We have been using the boat a fair amount this summer, and I have been getting familiar with the new electronics. I probably don’t use half of the functions that it has, but I am still learning. The problem is, at twenty-two knots a lot can happen while looking at a display screen trying to figure out how to change a function. With the old units I knew how to make changes without even looking. It will take some time I am sure, but remember this: look out the window!
We were out one beautiful July day, having cruised east to Greenport from Robin’s Island. It was after noon, maybe around three o’clock or so, when we were headed home to Mattituck. Before passing Nassau Point I asked my crew which way they wanted to take, the North Race or the South Race, to get around Robin’s Island. They said it was my choice. Since there was a stiff wind from the south, I decided to take the South Race, keeping the boat in the lee of the South Fork and giving us a smoother ride. We still had a fair chop, and we also had to contend with looking into the sun on our heading. All excuses, I know, for what happened next. Cruising into the chop at speed, I felt a slight lurch to the motion of the boat, not in rhythm with the seas. I looked astern right away in time to see a fish trap marker pop up: a barnacle-covered white buoy like those that mark the spot for lobster traps. Nothing happened after that. The boat continued at speed, and no changes to the engine temperature occurred. Did I just luck out? Maybe I just hooked it on the rudder and it slipped off?
I continued on toward the marina and watched the gauges for any signs of trouble, but there were none. Not even a vibration. Fifteen minutes later I was at idle speed getting ready to back into the slip. And that’s when it all unraveled. As soon as I put the starboard engine into reverse there was a funny noise, followed immediately by the starboard engine straining to keep running. I took it out of gear right away, thinking the worst. I tapped the port engine into reverse and again, there was a noise and a vibration. At least the engine did not start to stall. With the wind pushing on my starboard bow, I was able to get the boat into the slip without hitting anything.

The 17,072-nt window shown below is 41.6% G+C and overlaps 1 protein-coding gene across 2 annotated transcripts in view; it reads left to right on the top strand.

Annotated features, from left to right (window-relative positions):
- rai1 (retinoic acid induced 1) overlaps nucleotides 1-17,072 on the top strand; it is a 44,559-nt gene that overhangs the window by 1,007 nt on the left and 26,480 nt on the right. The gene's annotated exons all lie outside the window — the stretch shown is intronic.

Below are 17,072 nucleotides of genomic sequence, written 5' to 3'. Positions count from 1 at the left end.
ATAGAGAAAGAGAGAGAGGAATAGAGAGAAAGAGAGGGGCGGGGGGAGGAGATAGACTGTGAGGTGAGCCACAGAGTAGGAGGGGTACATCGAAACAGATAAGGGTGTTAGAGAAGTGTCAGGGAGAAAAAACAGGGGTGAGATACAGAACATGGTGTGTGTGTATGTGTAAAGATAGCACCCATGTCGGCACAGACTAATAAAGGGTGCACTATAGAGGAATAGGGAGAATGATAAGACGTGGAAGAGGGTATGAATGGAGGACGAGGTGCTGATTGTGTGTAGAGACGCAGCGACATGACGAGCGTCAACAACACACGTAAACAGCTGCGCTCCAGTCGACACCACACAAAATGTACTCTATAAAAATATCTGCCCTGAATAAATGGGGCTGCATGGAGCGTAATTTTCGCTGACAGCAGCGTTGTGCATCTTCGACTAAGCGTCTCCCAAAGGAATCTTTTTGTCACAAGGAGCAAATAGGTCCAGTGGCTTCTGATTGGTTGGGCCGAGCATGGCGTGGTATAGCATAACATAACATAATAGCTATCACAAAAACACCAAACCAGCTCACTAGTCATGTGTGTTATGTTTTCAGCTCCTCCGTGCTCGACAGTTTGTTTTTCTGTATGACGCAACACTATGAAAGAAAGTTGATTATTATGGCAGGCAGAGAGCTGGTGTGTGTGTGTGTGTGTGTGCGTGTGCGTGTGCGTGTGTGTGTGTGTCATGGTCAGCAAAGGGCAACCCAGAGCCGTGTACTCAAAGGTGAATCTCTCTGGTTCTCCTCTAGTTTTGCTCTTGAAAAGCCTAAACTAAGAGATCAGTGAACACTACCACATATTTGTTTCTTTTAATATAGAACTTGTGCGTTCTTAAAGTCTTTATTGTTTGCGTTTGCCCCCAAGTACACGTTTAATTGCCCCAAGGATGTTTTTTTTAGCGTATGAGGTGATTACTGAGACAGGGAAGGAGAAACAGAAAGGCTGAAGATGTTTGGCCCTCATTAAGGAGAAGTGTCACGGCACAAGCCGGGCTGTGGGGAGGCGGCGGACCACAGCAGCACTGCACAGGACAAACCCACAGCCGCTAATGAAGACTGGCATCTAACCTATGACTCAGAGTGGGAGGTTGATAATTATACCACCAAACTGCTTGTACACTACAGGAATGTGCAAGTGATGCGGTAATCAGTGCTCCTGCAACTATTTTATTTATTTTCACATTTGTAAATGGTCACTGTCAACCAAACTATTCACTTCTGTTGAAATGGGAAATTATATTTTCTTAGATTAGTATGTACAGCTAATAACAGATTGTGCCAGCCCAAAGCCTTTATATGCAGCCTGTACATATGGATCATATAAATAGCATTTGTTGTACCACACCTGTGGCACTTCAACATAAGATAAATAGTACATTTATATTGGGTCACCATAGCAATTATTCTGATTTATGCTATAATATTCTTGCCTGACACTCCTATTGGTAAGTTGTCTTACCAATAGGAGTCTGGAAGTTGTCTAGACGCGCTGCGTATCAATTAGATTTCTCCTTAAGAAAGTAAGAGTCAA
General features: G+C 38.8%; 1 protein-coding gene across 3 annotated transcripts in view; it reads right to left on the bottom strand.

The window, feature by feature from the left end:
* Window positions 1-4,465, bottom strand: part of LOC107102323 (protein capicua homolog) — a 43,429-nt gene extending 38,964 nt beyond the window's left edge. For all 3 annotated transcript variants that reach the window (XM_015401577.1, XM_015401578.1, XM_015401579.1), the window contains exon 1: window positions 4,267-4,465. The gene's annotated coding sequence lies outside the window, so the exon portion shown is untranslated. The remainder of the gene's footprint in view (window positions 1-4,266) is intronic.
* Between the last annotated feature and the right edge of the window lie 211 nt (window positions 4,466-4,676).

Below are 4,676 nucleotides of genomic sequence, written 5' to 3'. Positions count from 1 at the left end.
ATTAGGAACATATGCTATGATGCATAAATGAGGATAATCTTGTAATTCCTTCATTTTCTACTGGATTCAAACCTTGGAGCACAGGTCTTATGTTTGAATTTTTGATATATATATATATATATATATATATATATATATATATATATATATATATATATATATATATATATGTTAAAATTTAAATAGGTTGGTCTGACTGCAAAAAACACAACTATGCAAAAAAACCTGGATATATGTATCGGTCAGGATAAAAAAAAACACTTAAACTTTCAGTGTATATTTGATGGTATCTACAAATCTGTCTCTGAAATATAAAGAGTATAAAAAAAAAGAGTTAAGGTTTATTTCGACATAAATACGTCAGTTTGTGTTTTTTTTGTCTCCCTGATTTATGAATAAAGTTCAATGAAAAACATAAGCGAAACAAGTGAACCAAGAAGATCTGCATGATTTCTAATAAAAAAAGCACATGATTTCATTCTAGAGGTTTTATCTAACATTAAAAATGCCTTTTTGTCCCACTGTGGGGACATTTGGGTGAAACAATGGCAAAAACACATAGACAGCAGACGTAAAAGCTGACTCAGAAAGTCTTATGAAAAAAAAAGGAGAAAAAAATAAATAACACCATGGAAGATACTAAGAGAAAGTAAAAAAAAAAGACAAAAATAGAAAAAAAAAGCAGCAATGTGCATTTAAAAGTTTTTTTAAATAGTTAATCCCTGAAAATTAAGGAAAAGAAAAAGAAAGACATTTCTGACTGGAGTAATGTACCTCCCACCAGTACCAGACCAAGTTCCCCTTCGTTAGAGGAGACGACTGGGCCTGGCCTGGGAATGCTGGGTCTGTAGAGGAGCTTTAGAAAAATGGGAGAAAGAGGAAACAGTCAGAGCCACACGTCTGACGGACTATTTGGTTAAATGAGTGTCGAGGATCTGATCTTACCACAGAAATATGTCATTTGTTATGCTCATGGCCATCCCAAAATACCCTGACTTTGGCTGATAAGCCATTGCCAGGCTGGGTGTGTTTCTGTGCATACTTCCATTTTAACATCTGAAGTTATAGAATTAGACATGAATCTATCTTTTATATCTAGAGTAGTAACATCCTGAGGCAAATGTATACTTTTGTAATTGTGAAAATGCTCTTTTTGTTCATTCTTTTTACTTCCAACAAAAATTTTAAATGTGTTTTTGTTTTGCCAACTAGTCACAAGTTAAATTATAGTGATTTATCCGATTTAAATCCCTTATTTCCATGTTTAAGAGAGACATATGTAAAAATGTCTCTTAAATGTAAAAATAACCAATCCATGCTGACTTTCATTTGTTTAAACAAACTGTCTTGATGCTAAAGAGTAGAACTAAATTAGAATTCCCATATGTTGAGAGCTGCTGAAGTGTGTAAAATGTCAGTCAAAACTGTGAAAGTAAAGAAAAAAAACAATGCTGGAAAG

I had to hand pull the boat into the slip the final ten feet, and tied her up tight on the port side so I could look into the water on the starboard side. What I saw was not encouraging. A line trailed off forward from the prop towards the bow. Time for a little diving. As luck would have it, the marina owner was driving by and asked how I was doing. I walked up to his truck and told him my tale of woe. I asked him if I could take a swim at the dock and free up the prop. “No problem,” he said. I asked if they had a sharp knife inside. “Here, take mine,” he said. So into the water I went, with only my wife and son around to keep an eye on me.
I grabbed a mask from our cabinet and into the water I went. It was high tide and the water was nice and clean. Under the boat I saw a wad of line wrapped between the strut and prop. I cut off the line trailing forward, and after dozens of attempts to cut the remaining line I started to have less and less effect at cutting. In fact, I was getting nowhere! I was able to hold my breath less and less. I came out of the water using the swim platform, and noticed a sizable crowd had now gathered around to watch the show. Richie was running the forklift and had just put a boat in. When he saw me he asked if I had just fallen in. I went through my story again. Richie dropped everything and got help from Dean to pull the boat out. The three of us moved the boat four slips over to the lift slip. Within fifteen minutes the boat was out and both sets of props were cleared. I can’t thank them enough for acting so fast. We must have cut off well over one hundred feet of line. There was no other damage, luckily for me. So back in the water she went so I could put her in the slip.
At this time, the port engine starting battery decided it too had had a bad day and would no longer provide starting power! I switched on the battery parallel that connects both starting batteries and fired up both engines. Back in the slip I did a couple of tests (including looking in the log book to see how old the batteries were) and decided we needed new batteries. I walked into the office and parts counter to see if they stocked the size battery I needed. After being told that I smelled like fish, I was told by Will that they did have what I needed. Will went and got the batteries and despite my complaining that I could carry them myself, delivered them to my boat. Again, what great guys that went above and beyond to help. Ten minutes later I had the new batteries installed and the old batteries had been carried away.
By now the excitement was over and the boat was back in operation. The crowds had dispersed! It just needed to be cleaned. It seems when I was under the boat, I cut my foot open from something under the floating dock. Barnacles maybe, or a nail? As luck would have it, I had stepped on a nail last fall when taking down a stockade fence and got a tetanus shot so I was covered. Either way, I left a nice set of bloody tracks up and down the side decks of the boat.
My wife Kathy decided now was a good time for me to go use the marina shower and remove a day’s worth of funk. Who am I to argue? Off I went to shower and when I got back to the boat, my wife and son had cleaned it all up and stowed all the gear!